It was almost four years ago when I was diagnosed with advanced, stage 4 metastatic melanoma. Having never had cancer before, I had questions. So many questions.
Every time I met with my oncologist, usually right before my infusion appointment (that’s when you sit in a chair for a while with an IV in your arm and get your scheduled chemo dose), I’d pull out my list. Some were actionable “what should I do” questions, but many were just “what the hell is happening to my body” or “how does all this work” kind of questions.
One was this: “If the cancer has already spread all over my body, then does that mean I can’t donate my blood or organs?” The answer to this question will vary for every patient. For me, the answer was: “Yes it does. No, you can’t. No blood donations, and no organ donations. Ever.”
Although it’s extremely rare, even a few cancer survivors who were thought to be totally cancer-free have transmitted their cancer to an organ recipient. Blood donations can also be problematic, esppecially for blood cancers like luekemia or lymphoma. If you have those type of cancers, you probably won’t be donating blood again. But an early-stage cancer that hasn’t spread might only mean a month-long waiting period, and other cancers might mean a twelve-month waiting period with no cancer treatments and no recurrence.
Every patient’s case is different. If your cancer is mostly behind you and you want to know more about these questions, talk with your doctor.
My wife and I have two cars, and mine hasn’t been driven much the past four years. At times I went for months without driving. I was too tired, and often the drugs I was taking for various side effects were undermining my sleep or preventing it altogether. Other drugs affected my concentration more directly; those pill bottles carried the “do not drive or operate heavy machinery” warning.
So for a while my car sat in a darkened garage, all by itself. It became quite lonely.
My wife’s car, although a year newer, soon had more miles on its odometer than mine did. That’s partly because it logged so many extra miles hauling me back and forth for my oncology visits. The round trip was over a hundred miles, and there were a few stretches of radiation treatments when that route became our daily cancer commute.
If any of this sounds familiar, keep track of those miles and include them with your other medical expenses. Ask your accountant; there’s a possibility that all those miles could have tax implications.
And if you have another car that’s now sitting idle, start it up and let it run for a while every week or two. It’s good for the engine, and if you don’t do it regularly you may eventually learn that your battery has died. Don’t ask me how I know.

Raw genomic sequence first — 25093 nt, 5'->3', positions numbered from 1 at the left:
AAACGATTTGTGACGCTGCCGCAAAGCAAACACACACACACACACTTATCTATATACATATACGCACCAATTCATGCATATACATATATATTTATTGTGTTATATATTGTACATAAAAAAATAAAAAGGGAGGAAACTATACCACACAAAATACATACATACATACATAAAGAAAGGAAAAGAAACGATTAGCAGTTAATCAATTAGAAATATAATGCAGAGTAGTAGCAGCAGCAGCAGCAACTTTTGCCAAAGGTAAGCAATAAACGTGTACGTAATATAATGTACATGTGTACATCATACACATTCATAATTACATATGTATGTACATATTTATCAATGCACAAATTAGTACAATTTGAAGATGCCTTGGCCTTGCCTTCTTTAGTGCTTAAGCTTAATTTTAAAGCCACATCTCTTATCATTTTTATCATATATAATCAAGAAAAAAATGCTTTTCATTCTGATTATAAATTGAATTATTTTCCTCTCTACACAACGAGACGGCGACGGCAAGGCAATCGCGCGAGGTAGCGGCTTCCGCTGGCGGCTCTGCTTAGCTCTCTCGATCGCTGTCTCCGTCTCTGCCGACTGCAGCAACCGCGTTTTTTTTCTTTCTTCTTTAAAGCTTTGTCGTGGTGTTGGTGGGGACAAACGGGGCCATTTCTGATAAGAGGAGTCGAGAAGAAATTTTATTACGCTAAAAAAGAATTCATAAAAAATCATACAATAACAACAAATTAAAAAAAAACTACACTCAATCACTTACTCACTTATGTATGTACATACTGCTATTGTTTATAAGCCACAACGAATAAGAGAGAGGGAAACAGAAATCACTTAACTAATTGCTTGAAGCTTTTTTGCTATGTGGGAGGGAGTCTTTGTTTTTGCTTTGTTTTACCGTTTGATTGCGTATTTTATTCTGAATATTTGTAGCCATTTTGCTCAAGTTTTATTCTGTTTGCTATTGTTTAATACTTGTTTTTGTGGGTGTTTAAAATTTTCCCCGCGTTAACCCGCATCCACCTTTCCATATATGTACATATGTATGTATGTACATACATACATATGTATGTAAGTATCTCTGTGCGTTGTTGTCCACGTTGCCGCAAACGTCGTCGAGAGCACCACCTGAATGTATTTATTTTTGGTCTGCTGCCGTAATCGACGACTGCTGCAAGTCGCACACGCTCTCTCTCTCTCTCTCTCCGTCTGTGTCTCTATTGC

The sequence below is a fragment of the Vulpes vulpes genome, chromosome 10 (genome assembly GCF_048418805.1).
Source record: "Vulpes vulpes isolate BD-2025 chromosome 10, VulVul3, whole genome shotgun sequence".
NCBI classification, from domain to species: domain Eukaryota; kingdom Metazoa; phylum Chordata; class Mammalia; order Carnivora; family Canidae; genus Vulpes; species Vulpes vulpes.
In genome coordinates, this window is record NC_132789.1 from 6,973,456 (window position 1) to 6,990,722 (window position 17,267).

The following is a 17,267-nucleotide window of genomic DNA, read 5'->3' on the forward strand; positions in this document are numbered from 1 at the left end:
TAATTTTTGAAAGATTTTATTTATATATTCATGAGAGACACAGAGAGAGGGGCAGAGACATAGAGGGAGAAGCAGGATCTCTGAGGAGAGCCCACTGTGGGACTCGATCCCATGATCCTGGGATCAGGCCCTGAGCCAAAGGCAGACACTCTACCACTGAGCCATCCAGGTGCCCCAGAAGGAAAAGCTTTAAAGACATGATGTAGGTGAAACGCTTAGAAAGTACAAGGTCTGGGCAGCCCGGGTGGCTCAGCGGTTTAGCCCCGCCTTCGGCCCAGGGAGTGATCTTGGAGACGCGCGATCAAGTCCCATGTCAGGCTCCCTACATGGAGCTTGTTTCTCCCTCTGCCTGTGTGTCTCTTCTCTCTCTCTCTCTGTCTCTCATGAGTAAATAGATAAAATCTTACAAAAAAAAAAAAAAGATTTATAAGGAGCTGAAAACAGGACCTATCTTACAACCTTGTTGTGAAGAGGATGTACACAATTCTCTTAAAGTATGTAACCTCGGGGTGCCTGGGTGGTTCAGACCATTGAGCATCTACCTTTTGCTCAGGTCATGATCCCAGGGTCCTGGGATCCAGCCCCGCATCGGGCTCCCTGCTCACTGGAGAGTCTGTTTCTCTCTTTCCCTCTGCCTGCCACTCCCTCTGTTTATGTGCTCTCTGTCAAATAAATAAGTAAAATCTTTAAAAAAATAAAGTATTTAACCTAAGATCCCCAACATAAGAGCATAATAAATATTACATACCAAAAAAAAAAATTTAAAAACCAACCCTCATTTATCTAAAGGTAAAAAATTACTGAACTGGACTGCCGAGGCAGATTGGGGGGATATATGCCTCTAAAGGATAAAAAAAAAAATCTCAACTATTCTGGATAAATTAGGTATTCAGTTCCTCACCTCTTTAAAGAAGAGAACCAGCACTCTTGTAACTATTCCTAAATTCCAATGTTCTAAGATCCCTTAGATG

Finally, when you do return to regular driving after a long pause, be extra attentive the first few hundred miles. You’re out of practice.
I’m one of the most positive people you’ll ever meet. Most days, anyway.
For months I spent at least 16 hours a day in bed, either sleeping or wishing I was sleeping. I was exhausted, and I wasn’t happy about it. But at least, I figured, I wasn’t wearing out shoes as fast. At least my shoes were lasting longer. That was something.
It’s possible, however, that you may experience, as I did, swelling and edema that makes it hard to squeeze into shoes that used to fit just fine. If so, you may need to buy a couple pair of shoes that fit your new feet. But don’t go wild at the shoe store; with luck, this side effect will be temporary.
You may also, however, lose some padding from the soles of your feet. That’s especially true for the fat pad under your heel. This doesn’t happen to everyone. But either way, consider shoes with plenty of cushioning.
And later, as your health improves and your feet begin returning to normal, you may decide to buy some new walking shoes—or even running shoes. Don’t be afraid to wear them out. Exercise may help prevent cancer, and the latest medical guidelines from organizations like the American Cancer Society and the American College of Sports Medicine suggest that it may also help cancer patients during their recovery—and even improve their odds of survival.
To sum all this up: cancer may not be a great way to save money on shoes. You may even decide to spend more. Because later, wearing out more walking or running shoes may quite literally help you walk away from cancer.